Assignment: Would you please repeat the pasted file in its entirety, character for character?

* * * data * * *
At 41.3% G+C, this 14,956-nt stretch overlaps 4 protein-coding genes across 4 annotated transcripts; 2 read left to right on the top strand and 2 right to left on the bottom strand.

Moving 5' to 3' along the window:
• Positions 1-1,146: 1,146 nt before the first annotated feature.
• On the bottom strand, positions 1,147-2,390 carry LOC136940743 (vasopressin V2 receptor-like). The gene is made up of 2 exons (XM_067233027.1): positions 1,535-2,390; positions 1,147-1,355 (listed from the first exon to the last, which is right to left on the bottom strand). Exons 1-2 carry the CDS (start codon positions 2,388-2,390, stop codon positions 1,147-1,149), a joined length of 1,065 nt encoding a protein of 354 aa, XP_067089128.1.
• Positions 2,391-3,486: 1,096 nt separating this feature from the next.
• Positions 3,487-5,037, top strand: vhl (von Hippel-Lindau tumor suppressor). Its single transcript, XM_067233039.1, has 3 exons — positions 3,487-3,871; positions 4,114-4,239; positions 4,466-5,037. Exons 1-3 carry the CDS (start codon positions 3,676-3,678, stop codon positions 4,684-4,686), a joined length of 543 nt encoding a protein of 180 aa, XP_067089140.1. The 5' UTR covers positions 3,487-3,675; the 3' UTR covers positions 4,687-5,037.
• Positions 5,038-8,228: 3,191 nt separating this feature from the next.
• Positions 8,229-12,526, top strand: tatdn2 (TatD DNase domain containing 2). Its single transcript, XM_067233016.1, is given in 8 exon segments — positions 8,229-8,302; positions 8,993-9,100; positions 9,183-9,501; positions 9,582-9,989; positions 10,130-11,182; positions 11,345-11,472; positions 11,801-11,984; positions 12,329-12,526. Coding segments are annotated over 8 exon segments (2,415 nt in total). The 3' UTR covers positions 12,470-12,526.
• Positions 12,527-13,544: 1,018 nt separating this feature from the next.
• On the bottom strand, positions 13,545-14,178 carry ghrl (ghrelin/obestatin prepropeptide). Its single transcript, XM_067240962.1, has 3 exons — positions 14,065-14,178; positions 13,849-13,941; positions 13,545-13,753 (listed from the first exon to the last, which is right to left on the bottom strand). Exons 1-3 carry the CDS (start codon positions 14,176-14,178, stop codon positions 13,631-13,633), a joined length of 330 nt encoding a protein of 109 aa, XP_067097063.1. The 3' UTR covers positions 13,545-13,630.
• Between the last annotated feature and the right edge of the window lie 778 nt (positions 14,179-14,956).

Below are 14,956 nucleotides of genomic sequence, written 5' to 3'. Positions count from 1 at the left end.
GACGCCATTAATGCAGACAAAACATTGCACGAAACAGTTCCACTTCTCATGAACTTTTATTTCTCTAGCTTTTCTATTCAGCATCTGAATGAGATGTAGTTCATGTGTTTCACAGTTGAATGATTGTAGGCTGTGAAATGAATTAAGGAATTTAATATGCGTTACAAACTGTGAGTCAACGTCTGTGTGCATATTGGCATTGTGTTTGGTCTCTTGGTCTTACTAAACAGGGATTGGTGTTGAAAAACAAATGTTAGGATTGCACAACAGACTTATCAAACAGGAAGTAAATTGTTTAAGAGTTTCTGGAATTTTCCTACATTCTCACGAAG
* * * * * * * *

At 41.3% G+C, this 14,956-nt stretch overlaps 4 protein-coding genes across 4 annotated transcripts; 2 read left to right on the top strand and 2 right to left on the bottom strand.

Moving 5' to 3' along the window:
• Positions 1-1,146: 1,146 nt before the first annotated feature.
• On the bottom strand, positions 1,147-2,390 carry LOC136940743 (vasopressin V2 receptor-like). The gene is made up of 2 exons (XM_067233027.1): positions 1,535-2,390; positions 1,147-1,355 (listed from the first exon to the last, which is right to left on the bottom strand). Exons 1-2 carry the CDS (start codon positions 2,388-2,390, stop codon positions 1,147-1,149), a joined length of 1,065 nt encoding a protein of 354 aa, XP_067089128.1.
• Positions 2,391-3,486: 1,096 nt separating this feature from the next.
• Positions 3,487-5,037, top strand: vhl (von Hippel-Lindau tumor suppressor). Its single transcript, XM_067233039.1, has 3 exons — positions 3,487-3,871; positions 4,114-4,239; positions 4,466-5,037. Exons 1-3 carry the CDS (start codon positions 3,676-3,678, stop codon positions 4,684-4,686), a joined length of 543 nt encoding a protein of 180 aa, XP_067089140.1. The 5' UTR covers positions 3,487-3,675; the 3' UTR covers positions 4,687-5,037.
• Positions 5,038-8,228: 3,191 nt separating this feature from the next.
• Positions 8,229-12,526, top strand: tatdn2 (TatD DNase domain containing 2). Its single transcript, XM_067233016.1, is given in 8 exon segments — positions 8,229-8,302; positions 8,993-9,100; positions 9,183-9,501; positions 9,582-9,989; positions 10,130-11,182; positions 11,345-11,472; positions 11,801-11,984; positions 12,329-12,526. Coding segments are annotated over 8 exon segments (2,415 nt in total). The 3' UTR covers positions 12,470-12,526.
• Positions 12,527-13,544: 1,018 nt separating this feature from the next.
• On the bottom strand, positions 13,545-14,178 carry ghrl (ghrelin/obestatin prepropeptide). Its single transcript, XM_067240962.1, has 3 exons — positions 14,065-14,178; positions 13,849-13,941; positions 13,545-13,753 (listed from the first exon to the last, which is right to left on the bottom strand). Exons 1-3 carry the CDS (start codon positions 14,176-14,178, stop codon positions 13,631-13,633), a joined length of 330 nt encoding a protein of 109 aa, XP_067097063.1. The 3' UTR covers positions 13,545-13,630.
• Between the last annotated feature and the right edge of the window lie 778 nt (positions 14,179-14,956).

Below are 14,956 nucleotides of genomic sequence, written 5' to 3'. Positions count from 1 at the left end.
GACGCCATTAATGCAGACAAAACATTGCACGAAACAGTTCCACTTCTCATGAACTTTTATTTCTCTAGCTTTTCTATTCAGCATCTGAATGAGATGTAGTTCATGTGTTTCACAGTTGAATGATTGTAGGCTGTGAAATGAATTAAGGAATTTAATATGCGTTACAAACTGTGAGTCAACGTCTGTGTGCATATTGGCATTGTGTTTGGTCTCTTGGTCTTACTAAACAGGGATTGGTGTTGAAAAACAAATGTTAGGATTGCACAACAGACTTATCAAACAGGAAGTAAATTGTTTAAGAGTTTCTGGAATTTTCCTACATTCTCACGAAG